A rally called Forward on Climate on February 17 brought more than 40,000 activists to converge on the nation’s capital calling on President Obama to reject the Keystone XL pipeline. The global grassroots movement 350.org said the turnout, which brought in 130 busloads of supporters from around the country, sent a clear message to the president: “time to live up to your rhetoric, take us forward on climate, and say no the Keystone XL pipeline.”
Many in the environmental community were encouraged by the president’s recent State of the Union address, with statements that dealt directly with the climate crisis and the need for a new energy future. Obama said in his address: “I urge this Congress to pursue a bipartisan, market-based solution to climate change, like the one John McCain and Joe Lieberman worked on together a few years ago. But if Congress won’t act soon to protect future generations, I will. I will direct my Cabinet to come up with executive actions we can take, now and in the future, to reduce pollution, prepare our communities for the consequences of climate change, and speed the transition to more sustainable sources of energy.”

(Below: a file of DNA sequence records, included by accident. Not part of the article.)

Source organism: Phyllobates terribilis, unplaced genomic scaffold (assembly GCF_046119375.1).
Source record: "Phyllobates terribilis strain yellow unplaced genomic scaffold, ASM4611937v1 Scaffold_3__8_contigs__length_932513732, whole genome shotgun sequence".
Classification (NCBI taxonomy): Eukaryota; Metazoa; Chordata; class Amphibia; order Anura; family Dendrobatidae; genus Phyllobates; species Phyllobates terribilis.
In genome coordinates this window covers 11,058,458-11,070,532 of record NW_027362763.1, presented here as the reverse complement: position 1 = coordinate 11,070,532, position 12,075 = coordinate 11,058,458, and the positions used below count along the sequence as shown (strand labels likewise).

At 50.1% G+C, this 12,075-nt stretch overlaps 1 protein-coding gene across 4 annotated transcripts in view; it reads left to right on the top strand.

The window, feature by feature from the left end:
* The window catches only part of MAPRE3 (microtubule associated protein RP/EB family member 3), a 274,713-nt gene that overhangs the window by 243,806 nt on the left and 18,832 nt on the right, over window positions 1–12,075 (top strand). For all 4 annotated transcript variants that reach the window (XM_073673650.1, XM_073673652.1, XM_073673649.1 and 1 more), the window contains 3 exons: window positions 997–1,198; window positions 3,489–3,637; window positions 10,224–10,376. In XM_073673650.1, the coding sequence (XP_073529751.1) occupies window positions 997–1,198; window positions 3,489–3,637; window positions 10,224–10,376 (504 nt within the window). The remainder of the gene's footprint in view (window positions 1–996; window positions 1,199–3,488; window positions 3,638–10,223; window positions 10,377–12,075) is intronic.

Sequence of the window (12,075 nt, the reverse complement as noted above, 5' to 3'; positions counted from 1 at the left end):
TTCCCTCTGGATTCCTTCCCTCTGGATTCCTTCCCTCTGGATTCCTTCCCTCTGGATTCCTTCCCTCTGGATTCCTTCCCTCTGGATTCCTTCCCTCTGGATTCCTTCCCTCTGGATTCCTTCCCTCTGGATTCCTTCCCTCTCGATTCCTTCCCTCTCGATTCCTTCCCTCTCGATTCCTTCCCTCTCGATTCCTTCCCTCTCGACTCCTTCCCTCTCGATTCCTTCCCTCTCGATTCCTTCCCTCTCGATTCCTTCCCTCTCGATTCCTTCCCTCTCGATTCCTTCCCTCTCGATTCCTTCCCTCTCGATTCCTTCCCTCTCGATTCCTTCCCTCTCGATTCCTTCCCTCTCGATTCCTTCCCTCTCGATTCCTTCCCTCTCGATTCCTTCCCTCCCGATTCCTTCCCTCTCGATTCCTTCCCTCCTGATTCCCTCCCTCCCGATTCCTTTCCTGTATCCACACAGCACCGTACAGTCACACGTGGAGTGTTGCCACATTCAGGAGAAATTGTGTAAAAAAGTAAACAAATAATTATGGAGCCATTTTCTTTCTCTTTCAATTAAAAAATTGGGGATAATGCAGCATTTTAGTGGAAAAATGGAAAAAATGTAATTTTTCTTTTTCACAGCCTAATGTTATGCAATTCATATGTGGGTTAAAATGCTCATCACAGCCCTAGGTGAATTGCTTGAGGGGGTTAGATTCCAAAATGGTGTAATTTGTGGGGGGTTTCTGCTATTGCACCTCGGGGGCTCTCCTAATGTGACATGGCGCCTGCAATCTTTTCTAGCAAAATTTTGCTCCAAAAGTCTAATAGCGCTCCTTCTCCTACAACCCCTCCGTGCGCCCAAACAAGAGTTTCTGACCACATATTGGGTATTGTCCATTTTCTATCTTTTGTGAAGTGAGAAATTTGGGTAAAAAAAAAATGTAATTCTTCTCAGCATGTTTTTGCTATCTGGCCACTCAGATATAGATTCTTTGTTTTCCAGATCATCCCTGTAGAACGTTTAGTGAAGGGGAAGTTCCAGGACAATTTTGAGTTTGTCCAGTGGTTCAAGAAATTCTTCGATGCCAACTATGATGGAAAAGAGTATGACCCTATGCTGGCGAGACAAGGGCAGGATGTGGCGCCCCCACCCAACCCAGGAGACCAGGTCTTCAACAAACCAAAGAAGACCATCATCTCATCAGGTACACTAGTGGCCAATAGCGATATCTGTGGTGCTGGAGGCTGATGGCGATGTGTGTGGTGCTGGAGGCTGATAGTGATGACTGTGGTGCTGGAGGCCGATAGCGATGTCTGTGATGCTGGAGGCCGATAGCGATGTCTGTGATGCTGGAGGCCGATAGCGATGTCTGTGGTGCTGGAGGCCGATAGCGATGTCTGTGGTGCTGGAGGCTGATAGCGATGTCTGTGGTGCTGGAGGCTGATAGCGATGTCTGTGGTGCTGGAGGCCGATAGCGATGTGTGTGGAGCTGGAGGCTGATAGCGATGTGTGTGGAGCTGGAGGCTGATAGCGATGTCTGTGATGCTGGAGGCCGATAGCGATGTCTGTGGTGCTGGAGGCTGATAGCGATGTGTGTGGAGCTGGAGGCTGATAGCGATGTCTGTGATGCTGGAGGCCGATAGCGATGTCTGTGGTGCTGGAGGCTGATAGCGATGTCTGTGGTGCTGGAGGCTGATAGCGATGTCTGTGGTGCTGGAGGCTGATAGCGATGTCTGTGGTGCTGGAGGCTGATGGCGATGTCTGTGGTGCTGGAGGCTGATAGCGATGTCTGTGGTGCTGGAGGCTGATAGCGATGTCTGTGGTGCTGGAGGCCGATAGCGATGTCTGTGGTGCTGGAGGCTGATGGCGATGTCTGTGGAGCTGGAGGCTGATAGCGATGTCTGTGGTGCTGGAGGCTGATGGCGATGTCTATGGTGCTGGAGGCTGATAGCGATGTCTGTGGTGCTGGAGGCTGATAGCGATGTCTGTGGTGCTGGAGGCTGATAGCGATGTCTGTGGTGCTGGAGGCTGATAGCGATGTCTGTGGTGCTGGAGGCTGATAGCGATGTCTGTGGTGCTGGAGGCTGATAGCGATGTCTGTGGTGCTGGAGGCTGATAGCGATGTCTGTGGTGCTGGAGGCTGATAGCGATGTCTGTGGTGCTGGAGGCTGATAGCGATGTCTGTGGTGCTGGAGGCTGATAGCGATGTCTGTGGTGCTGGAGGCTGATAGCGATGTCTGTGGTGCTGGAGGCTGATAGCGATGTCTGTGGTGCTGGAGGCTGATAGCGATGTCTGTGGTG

Rhone Resch, president and CEO of the Solar Energy Industries Association responded: “President Obama understands that the stakes are high and we must not fall behind other nations as the world shifts to emissions-free clean energy technologies like solar.” And Margie Alt, executive director of Environment America, responded that “Between his second inaugural address and [the] State of the Union address, President Obama has spoken more forcefully about the need to tackle global warming than all presidents before him combined. If this strong language is any indication of his commitment to addressing global warming, which we believe it is, the next four years hold great promise for our ability to cut carbon pollution and fulfill our obligation to our children and future generations.”
But the February 17 Forward on Climate rally was about holding the president accountable—to make sure that action follows words. Speakers included clean energy investor Tom Steyer, 350.org founder and environmental activist and writer Bill McKibben and green jobs champion Van Jones.
The most visible environmental fight activists are focused on is TransCanada’s Keystone XL pipeline, which would carry Canadian tar sands oil from Alberta to Texas, crossing through the Ogallala Aquifer, which provides water for millions of Heartland families. Construction of the 485-mile pipeline began last year and Nebraska Governor Dave Heineman recently approved a revised route for Keystone XL through his state.
Jones said at the rally: “This pipeline, if it goes through—the first thing that the pipeline runs over is the credibility of the president of the United States. That’s the first thing it runs over. He said that he’s not going to let us be a generation that cooks the earth.”